Review general characteristics of the genus Meloidogyne.
Meloidogyne fallax is morphologically similar to the Columbia
root-knot nematode (M. chitwoodi). It differs
from M. chitwoodi in that males and females have longer stylets and that
the J2 has a longer tail and hyaline portion.
The species can be separated by biochemical and molecular techniques: isozyme
patterns esterase and malate dehydrogenase, fatty acid binding protein, and
species-specific primers (Karssen, 1994; Peterson et al., 1997; Tastet et al.,
Reported median body size for this species (Length mm; width micrometers; weight micrograms) - Click:
Belgium, France, Germany and the Netherlands, Australia, New Zealnd,
the United States and South Africa ( CAB International, 2001; Nobbs et al.,
2001; Elling, 2013; Fourie
et al., 2002).
Occurs in the U.S., reproted from golf course greens (Nischwitz et al.,
Its most important agronomic host is potato, in which it can cause total
yield losses due to quality defects and imposition of quarantines (Elling,
Feeding site establishment and
development typical of genus.
Type host: tomato (Solanum lycopersicum)
Meloidogyne fallax has some hosts in common with M. chitwoodi: alfalfa (Medicago
sativa), carrot (Daucus carota), potato (Solanum tuberosum),
sugarbeet (Beta vulgaris), and tomato (Solanum lycopersicum).
Hosts not shared with M. chitwoodi include: hemerocallis (Hemerocallis
sp.), Dicentra spectabilis, Oenothera erythrosepala, and
Other differential hosts which are infected by M. chitwoodi but not by
M. fallax are bean (Phaseolus vulgaris) and corn (Zea mays).
The following hosts of M. fallax but not reported for M.
chitwoodi are artichoke (Cynara scolynus), lettuce (Lactuca sativa),
and oyster plant (Scorzonera hispanica).
More information is needed on the host status of cereals to M. fallax.
Haploid chromosome number n=18; reproduction is by facultative
parthenogenesis. The egg nucleus
undergoes a meiotic reduction division; one member of each pair of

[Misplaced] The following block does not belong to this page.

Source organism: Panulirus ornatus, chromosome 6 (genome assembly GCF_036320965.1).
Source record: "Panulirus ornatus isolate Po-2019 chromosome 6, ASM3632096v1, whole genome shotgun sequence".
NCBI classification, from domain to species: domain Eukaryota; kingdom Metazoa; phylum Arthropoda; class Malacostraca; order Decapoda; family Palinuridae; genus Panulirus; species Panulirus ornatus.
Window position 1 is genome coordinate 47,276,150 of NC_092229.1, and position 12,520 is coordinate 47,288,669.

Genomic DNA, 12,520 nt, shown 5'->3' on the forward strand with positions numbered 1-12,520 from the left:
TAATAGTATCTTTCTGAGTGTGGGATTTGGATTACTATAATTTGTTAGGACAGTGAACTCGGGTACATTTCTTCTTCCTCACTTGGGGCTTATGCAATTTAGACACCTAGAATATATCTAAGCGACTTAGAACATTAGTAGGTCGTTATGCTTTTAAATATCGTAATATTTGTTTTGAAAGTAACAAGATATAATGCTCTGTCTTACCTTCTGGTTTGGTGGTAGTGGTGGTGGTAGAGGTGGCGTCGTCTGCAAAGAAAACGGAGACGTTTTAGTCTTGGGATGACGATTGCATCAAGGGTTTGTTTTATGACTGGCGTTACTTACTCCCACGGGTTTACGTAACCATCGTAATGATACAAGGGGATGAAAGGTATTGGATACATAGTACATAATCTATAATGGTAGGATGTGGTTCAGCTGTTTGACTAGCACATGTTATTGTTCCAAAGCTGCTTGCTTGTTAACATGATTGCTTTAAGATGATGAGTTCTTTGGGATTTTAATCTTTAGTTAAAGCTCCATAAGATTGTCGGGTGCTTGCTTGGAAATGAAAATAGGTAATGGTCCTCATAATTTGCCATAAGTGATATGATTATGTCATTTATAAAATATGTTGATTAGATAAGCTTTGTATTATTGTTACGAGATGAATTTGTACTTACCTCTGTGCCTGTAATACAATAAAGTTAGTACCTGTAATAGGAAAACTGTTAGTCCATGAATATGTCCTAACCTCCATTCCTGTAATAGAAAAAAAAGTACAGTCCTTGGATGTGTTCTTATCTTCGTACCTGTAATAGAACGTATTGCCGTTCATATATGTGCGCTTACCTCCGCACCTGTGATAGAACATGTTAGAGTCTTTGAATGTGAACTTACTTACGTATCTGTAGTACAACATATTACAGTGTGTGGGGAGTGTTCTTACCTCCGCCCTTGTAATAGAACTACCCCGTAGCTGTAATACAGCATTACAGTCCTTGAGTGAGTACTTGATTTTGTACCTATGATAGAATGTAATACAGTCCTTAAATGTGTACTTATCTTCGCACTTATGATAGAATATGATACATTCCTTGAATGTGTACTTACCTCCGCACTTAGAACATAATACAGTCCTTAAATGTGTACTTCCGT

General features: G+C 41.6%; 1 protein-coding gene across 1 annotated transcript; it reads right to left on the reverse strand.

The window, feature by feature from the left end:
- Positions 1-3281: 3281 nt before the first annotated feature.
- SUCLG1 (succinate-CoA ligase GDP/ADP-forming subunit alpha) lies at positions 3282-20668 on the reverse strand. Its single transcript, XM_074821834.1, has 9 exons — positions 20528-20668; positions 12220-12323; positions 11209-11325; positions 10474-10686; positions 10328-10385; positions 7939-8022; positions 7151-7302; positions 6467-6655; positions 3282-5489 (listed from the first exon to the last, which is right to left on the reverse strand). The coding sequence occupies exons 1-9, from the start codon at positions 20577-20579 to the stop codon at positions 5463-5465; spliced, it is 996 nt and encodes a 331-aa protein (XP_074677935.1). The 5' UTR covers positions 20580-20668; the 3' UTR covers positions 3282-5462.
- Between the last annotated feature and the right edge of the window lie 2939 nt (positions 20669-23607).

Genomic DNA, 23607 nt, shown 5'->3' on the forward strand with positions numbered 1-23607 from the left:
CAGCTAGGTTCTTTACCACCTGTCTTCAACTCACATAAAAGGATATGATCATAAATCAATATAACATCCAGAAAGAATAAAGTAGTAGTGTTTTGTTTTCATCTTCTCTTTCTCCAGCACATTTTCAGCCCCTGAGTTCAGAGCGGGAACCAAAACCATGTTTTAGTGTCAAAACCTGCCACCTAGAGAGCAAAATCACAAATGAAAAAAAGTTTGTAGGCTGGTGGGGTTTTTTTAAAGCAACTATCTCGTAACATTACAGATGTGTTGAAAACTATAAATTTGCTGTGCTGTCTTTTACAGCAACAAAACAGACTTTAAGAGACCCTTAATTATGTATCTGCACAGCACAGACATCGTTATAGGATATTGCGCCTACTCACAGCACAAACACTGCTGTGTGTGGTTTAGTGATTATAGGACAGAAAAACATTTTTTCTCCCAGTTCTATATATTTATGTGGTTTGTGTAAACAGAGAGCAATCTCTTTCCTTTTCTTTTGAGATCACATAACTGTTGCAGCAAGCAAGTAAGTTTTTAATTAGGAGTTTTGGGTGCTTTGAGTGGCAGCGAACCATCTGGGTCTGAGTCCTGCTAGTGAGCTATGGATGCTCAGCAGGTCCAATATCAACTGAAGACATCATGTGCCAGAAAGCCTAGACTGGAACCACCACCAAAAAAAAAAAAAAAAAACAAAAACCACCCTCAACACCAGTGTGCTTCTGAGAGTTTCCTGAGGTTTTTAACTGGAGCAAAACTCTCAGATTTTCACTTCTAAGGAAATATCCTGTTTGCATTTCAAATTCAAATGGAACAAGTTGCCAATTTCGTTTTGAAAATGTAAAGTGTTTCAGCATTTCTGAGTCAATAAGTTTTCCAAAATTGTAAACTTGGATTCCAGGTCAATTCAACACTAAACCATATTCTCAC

chromatids remains in a haploid nucleus and the other in a polar body. If
fertilization by a male sperm occurs, the diploid number of chromosomes is
restored. Otherwise the somatic number of chromosomes is restored by fusion of the egg
pronucleus with the polar body from the reduction division (Subbotin
et al., 2021; Triantaphyllou, 1985; Van der Beek & Karssen, 1997).
The nematodes cause small, round galls at root tips. Females produce egg
masses protruding from the root surface (CAB International, 2001; EPPO, 2001).
M. chitwoodi, the
major damage by M. fallax on potato tubers
a nematode-induced blemish which lowers or negates their marketability. Both
species incite small galls, typically without secondary roots, and can lead to
stunting and yellowing aboveground.In potato tubers, they cause numerous
small pimple-like swellings
M. fallax is considered as closely related to M. chitwoodi;
the two species can hybridize and produce viable F1 progeny under greenhouse
conditions (Elling, 2013)
Dispersed through root material, soil debris and by poorly sanitized seed
potatoes and bare root propagative material.
Host Plant Resistance, Non-hosts
Quantitative PCR methods indicate potential for predicting yield loss in
potato from M. fallax DNA measured in soil at planting and harvest (Hay
et al., 2016).
CAB International. 2001. Meloidogyne fallax in Crop protection
compendium, global module, 3rd editon. Wallingford, UK: CAB International.
Elling, A.A. 2013. Major Emerging Problems with Minor Meloidogyne
Species. Phytopathology 103:1092-1102.
Epppo. 2001. Epppo PQR Database. Paris France.
Fourie, H., C. Zijlstra, A.H. McDonald
and G. A. Venter. 2002. Advances in applied nematode research in South
Africa after introduction of the SCAR-PCR technique for nematode identification.
M. Hartley, and Sarah
J. Pethybridge. 2016. Prediction of Potato Tuber
Damage by Root-Knot Nematodes using Quantitative DNA Assay of Soil. Plant
Karssen, G. 1995. Morphological and biochemical differentiation in
Meloidogyne chitwoodi populations in the Netherlands. Nematologica
Nischwitz, N., A. Skantar, Z.A. Handoo, M.N. Hult, M.E.
Schmitt, and M.A. McClure. 2013. Occurrence of Meloidogyne fallax in
North America, and Molecular Characterization of M. fallax and M.
minor from U.S. Golf Course Greens. Plant Disease 97:1424-1430.
Paterson D. J., and T. C. Vrain. 1996. Rapid identification of Meloidogyne
chitwoodi, M. hapla, and M. fallax using PCR primers to
amplify their ribosomal intergenic spacer. Fundamental and Applied Nematology
Society of Nematologists Regulatory Committee, 2002.
Subbotin, S.A. Palomares-Rius, J.E., Castillo, P. 2021. Systematics of
Root-knot Nematodes (Nematoda: Meloidogynidae). Nematology Monographs and
Perspectives Vol 14: D.J. Hunt and R.N. Perry (eds) Brill, Leiden, The
Tastet. C., F. Val, M. Lasage, L. Renault, L. Marche, M. Bpssis, and D.
Mignieri. 2001. Application of a putative fatty acid binding protein to
discriminate serologically the two European quarantine root-knot nematodes,
Meloidogyne chitwoodi and M. fallax, from other Meloidogyne
species. European Journal of Plant Pathology 107:821-832.
Triantaphyllou, A.C. 1985. Gametogenesis and the chromosomes of
Meloidogune nataliei: not typical of other root-knot nematodes. J.
Triantaphyllou, A.C. 1985.
Cytogenetics, cytotaxonomy and phylogeny of root-knot nematodes. In Sasser,
J.N. & Carter, C.C. (eds) An Advanced Treatiswe on Meloidogyne.Vol 1. Biology
and Control.N.C. State Universty Graphics, Raleigh, N.C. USA.
Van der Beek, J.G and Karssen, G. 1997. Interspecific hybridization of
meiotic parthenogenetic.Meloidogyne chitroodi and M. fallax. Phytopathology